ST. LOUIS (AP) — Christina Thompson was joking when she texted her dad last month after days of unrelenting thunderstorms near his rural southern Missouri home: "Are you getting washed away?"
She didn't realize that hours earlier, the 69-year-old retiree had been swept to his death as he tried to cross a flooded patch of road to get home. William Floyd's body was found five days later, still in his 2009 Kia Spectra, which was wedged onto a log with only its bumper and rear tires visible.
"Why would he do that?" Thompson asked of her father's ill-fated decision to drive through the water. "I was just wondering, 'What was he thinking?' My dad was smarter than that. It just didn't make sense."
Such tragedies are all too common. Despite public service announcements, warning signs, barriers and even gates at flood-prone crossings, the majority of flood deaths in America involve people trying to drive through water on flooded roads.
"It is frustrating," said Todd Shea, warning coordinator meteorologist for the National Weather Service in La Crosse, Wisconsin. "It gets back to human nature. Sometimes you look at these cases and you just have to shake your head."
Data compiled by Shea shows that 595 Americans have died in floodwater since 2011. A few fell into rivers or drowned while fishing on flooded waterways. And some children died playing too close to high water. But 61 percent of victims died in vehicles, often after driving around barriers or ignoring signs warning them to turn back.
Texas, with its vast rural areas and many waterways, has had more flood-related deaths than any other state since 2011. Nim Kidd, chief of the Texas Division of Emergency Management, said too many people underestimate the power of water and "think emergencies and disasters happen to somebody else."
When torrential rains in late April led to flooding across Missouri, five people, including Floyd, died driving onto flooded roads. The death toll would have been worse if not for hundreds of water rescues.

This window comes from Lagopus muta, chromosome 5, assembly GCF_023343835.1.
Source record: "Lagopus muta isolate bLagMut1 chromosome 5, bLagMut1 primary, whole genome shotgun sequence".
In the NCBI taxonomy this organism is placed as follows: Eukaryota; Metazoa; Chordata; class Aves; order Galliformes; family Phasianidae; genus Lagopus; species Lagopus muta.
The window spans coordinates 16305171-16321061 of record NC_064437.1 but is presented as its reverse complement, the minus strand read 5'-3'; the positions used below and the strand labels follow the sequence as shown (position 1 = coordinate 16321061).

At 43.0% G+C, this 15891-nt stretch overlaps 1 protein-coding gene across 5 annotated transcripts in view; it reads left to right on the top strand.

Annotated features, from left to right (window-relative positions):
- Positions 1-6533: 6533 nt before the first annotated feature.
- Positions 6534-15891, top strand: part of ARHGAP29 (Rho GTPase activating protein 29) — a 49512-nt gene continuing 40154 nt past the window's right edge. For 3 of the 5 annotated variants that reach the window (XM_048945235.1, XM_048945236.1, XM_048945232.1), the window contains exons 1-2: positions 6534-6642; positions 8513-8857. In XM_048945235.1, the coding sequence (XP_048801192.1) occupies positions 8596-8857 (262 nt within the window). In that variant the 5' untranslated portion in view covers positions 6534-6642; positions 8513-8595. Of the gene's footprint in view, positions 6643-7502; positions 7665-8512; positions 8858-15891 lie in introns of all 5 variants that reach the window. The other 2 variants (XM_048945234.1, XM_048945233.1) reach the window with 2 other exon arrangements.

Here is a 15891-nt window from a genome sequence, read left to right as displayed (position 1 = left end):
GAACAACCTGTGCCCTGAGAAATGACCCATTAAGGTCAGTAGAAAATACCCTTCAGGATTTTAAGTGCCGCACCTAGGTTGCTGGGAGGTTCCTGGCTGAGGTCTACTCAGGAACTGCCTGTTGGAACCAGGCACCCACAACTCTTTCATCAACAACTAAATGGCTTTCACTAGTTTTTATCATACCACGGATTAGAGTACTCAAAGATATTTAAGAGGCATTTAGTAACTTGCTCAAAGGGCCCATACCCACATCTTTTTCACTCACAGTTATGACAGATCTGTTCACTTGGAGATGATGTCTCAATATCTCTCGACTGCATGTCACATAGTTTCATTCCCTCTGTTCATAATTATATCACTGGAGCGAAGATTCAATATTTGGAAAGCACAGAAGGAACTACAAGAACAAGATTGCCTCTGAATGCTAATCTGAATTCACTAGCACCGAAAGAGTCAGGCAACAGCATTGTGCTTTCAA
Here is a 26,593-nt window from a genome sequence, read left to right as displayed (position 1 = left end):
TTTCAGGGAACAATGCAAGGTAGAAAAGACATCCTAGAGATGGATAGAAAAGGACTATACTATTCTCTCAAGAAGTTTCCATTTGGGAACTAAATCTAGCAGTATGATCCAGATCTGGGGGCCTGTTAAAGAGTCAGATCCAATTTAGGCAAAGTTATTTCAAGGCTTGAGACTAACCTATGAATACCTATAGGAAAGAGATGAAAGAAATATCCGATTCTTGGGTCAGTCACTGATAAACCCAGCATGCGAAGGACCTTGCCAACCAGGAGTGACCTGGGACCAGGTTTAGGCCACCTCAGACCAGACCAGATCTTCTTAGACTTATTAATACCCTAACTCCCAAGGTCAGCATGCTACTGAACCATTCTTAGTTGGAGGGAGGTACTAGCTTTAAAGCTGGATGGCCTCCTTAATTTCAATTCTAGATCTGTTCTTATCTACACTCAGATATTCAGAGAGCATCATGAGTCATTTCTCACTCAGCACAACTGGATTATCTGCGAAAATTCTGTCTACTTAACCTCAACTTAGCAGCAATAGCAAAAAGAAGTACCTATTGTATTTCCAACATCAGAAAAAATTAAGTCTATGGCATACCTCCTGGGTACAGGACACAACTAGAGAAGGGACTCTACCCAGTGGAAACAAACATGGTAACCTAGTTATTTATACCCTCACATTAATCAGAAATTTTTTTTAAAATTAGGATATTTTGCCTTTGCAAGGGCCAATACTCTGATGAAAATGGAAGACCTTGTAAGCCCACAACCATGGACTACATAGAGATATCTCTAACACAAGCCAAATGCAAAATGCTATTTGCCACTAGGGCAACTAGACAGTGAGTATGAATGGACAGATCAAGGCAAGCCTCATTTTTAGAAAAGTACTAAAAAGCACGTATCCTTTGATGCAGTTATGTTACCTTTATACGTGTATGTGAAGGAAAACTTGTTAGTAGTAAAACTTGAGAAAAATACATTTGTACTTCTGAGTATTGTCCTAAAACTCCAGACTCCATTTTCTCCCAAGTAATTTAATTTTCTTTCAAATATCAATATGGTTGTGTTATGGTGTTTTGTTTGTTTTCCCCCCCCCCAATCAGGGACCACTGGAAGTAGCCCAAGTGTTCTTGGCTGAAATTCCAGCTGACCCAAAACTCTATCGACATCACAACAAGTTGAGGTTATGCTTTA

Among those rescues were nine calls in Joplin, the Missouri town devastated by a 2011 tornado that killed 153 people. Fire Chief Jim Furgerson said rescuers put their own lives on the line to save people in flooded cars.
"We take precautions with life vests, we have ropes, but you don't know if there's something hidden in the water that's going to cut you or catch your ankle," Furgerson said.
Kidd was involved in countless water rescues earlier in his career when he was a firefighter in San Antonio.
"We would ask people, 'Why did you drive around a barricade?' or, 'Why did you drive into the water?'" he said. "The number one answer was, 'I didn't know any other way to get to where I was going.' We've got to change that mindset."
Officials throughout the U.S. are trying. Several state agencies and the National Weather Service have produced public service announcement videos warning that just a foot of water can sweep away and car and 18-24 inches of water can do the same to a larger vehicle. Several states place "When Flooded Turn Around Don't Drown" warning signs provided by the weather service at flood-prone crossings.
Many cities and towns, including Joplin, have installed gates that block passage at flood-prone areas when the water rises. Missouri and other states use electronic highway billboards to warn drivers of dangerous areas. Flash flood alerts can be sent to cellphones.
Kim and Shea said they are hopeful technology will eventually go even further, such as phone alerts warning drivers they are approaching a flooded-out road.
Experts agree, though, that common sense must prevail.
Thompson still grapples with why her dad — a former Boeing worker and "master tinkerer" who could fix anything — opted to take back roads home from a wedding reception that night, driving down a steep gravel road into eventual disaster.
"When there's ice and snow, you stay home. Why is rain so different? A road is still impaired," she said. "It's important, too, that people understand: This doesn't happen very often, but we forget that it can happen. People underestimate it, and that's sad."
Suhr reported from Kansas City, Missouri.